NYFF18: Just 4 Out of 30 Main Slate Films are Female-Directed – Melissa Hanson reports

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Sometimes after a step forward, there’s a step back.

In 2017, New York Film Festival (NYFF) announced that its main slate lineup featured the most female-directed films in 10 years. This year it’s back to being below average with just four female-directed films in the lineup of 30. Even more striking, the festival’s record number was only eight of 25. Only 32% and that’s the highest percentage in 10 years. To date, NYFF has made no mention of an equality pledge, nor commented on the inclusion rider circulating in Hollywood, and it shows.

On a brighter note, each of this year’s female directors were also the writers of their films. All four female-directed have already been picked up for distribution. Netflix will release Private Life and Happy as Lazzaro (North American Premiere at NYFF), while High Life (U.S. Premiere at NYFF) was recently picked up by A24 and Storyboard Media plans on releasing Too Late to Die Young (U.S. Premiere at NYFF) in Chile. Here are notes on the four films:

PRIVATE LIFE

Writerdirector Tamara Jenkins’ Private Life stars Paul Giamatti and Kathryn Hahn. It’s Jenkins first film since The Savages (2007) and although the subject may not be new, with this cast, it’s likely to be poignant and an emotional roller coaster. Private Life premiered at the Sundance Film Festival earlier this year and will also be released on Netflix October 5th.

Private Life

Synopsis: Kathryn Hahn and Paul Giamatti play Rachel and Richard, a middle-aged New York couple caught in the desperation, frustration, and exhaustion of trying to have a child, whether by fertility treatments or adoption or surrogate motherhood. They find a willing partner in Sadie (the formidable Kayli Carter), Richard’s niece by marriage, who happily agrees to donate her eggs, and the three of them build their own little outcast family in the process. Private Life is a wonder, by turns hilarious and harrowing (sometimes simultaneously), and a very carefully observed portrait of middle-class Bohemian Manhattanites. With John Carroll Lynch and Molly Shannon.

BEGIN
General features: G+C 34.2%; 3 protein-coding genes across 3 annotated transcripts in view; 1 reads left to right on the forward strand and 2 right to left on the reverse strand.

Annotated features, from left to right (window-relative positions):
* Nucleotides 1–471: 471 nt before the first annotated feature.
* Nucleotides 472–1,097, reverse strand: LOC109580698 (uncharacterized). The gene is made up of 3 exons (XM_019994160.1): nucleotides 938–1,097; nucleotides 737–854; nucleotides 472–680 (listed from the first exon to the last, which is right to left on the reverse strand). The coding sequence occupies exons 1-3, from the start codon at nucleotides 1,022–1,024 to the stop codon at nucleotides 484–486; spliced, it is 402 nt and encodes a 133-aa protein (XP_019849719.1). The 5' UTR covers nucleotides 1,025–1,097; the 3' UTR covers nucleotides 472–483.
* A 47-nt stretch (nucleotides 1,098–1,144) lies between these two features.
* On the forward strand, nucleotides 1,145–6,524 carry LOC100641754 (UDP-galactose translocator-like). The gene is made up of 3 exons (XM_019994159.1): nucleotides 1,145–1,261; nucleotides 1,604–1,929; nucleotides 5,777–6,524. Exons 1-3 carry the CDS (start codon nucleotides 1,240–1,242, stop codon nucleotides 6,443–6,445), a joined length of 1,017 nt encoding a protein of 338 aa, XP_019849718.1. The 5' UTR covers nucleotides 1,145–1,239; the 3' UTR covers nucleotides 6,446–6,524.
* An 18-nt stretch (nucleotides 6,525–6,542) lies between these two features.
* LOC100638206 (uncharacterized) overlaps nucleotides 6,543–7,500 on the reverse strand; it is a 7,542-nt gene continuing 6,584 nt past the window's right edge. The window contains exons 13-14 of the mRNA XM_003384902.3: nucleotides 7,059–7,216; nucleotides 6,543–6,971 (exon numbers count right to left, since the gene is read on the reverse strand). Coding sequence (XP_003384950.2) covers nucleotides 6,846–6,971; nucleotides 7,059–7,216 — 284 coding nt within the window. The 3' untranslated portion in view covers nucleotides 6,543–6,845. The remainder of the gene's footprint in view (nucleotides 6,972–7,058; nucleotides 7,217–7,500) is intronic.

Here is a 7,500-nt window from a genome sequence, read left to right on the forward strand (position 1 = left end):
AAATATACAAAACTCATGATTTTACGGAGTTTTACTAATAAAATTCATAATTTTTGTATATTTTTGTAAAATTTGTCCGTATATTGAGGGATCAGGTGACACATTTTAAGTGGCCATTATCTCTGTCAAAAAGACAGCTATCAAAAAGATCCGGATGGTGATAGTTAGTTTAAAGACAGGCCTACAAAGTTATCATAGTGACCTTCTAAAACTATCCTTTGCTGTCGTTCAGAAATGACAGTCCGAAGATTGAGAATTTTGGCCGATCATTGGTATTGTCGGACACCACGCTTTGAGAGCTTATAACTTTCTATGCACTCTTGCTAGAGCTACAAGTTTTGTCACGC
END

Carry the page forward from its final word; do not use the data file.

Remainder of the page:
HAPPY AS LAZZARO (LAZZARO FELICE)

Happy As Lazzaro is Italian writer/director, Alice Rohrwacher’s second NYFF main slate feature. The Wonders was in the 2015 New York Film Festival main slate. Happy as Lazzaro will have its North American Premiere at this year’s festival, after premiering at the Cannes Film Festival. The film will be released on Netflix, but the date is not yet announced.

Synopsis: In this transfiguring and transfixing third feature from Alice Rohrwacher, we find ourselves amid a throng of tobacco farmers living in a state of extreme deprivation on an estate known as Inviolata. Wide-eyed teenager Lazzaro (nonprofessional discovery Adriano Tardiolo) emerges as a focal point. Although this all seems to be taking place at some point in the past (as implied by the warm grain of Hélène Louvart’s 16mm cinematography), a stunning mid-movie leap vaults the narrative squarely into the present day and into the realm of parable. In a fable touching on perennial class struggle with Christian overtones, Rohrwacher summons the spirit of Pasolini, while also nodding in the direction of Ermanno Olmi and Visconti.

TOO LATE TO DIE YOUNG

This year, Chilean writer/director Dominga Sotomayor became the first woman to win the Leopard for Best Direction at the Locarno Festival for her second feature, Too Late to Die Young. Making its North American premiere, the film will be distributed internationally by Stray Dogs. The release date is yet to be announced.

Synopsis: The year 1990 was when Chile transitioned to democracy, but all of that seems a world away for 16-year-old Sofia, who lives far off the grid in a mountain enclave of artists and bohemians. Too Late to Die Young takes place during the hot, languorous days between Christmas and New Year’s Day, when the troubling realities of the adult world—and the elemental forces of nature—begin to intrude on her idyllic teenage life. Shot in dreamily diaphanous, sun-splashed images and set to period-perfect pop, this second feature from one of Latin American cinema’s most artful and distinctive voices is at once nostalgic and piercing, a portrait of a young woman—and a country—on the cusp of exhilarating and terrifying change.

HIGH LIFE

In 2010, Claire Denis tied with Helen Mirren winning an AWFJ EDA Award for Lifetime Achievement. Denis has had several films at the New York Film Festival, most recently, last year’s, Let the Sun Shine In. Her previous films are Bastards in 2013 and White Material in 2009. High Life was recently acquired by A24 for North American distribution. Release date to be announced.

Synopsis: Claire Denis’s latest film is set aboard a spacecraft piloted by death row prisoners on a decades-long suicide mission to enter and harness the power of a black hole. But as is always the case with this filmmaker, the actual structure seems to evolve organically through moods and uncanny spells, and the closest juxtapositions of violence and intimacy. High Life features some of the most unsettling passages Denis has ever filmed, as well as moments of the greatest delicacy and tenderness. With Robert Pattinson, Juliette Binoche, André Benjamin, and Mia Goth.

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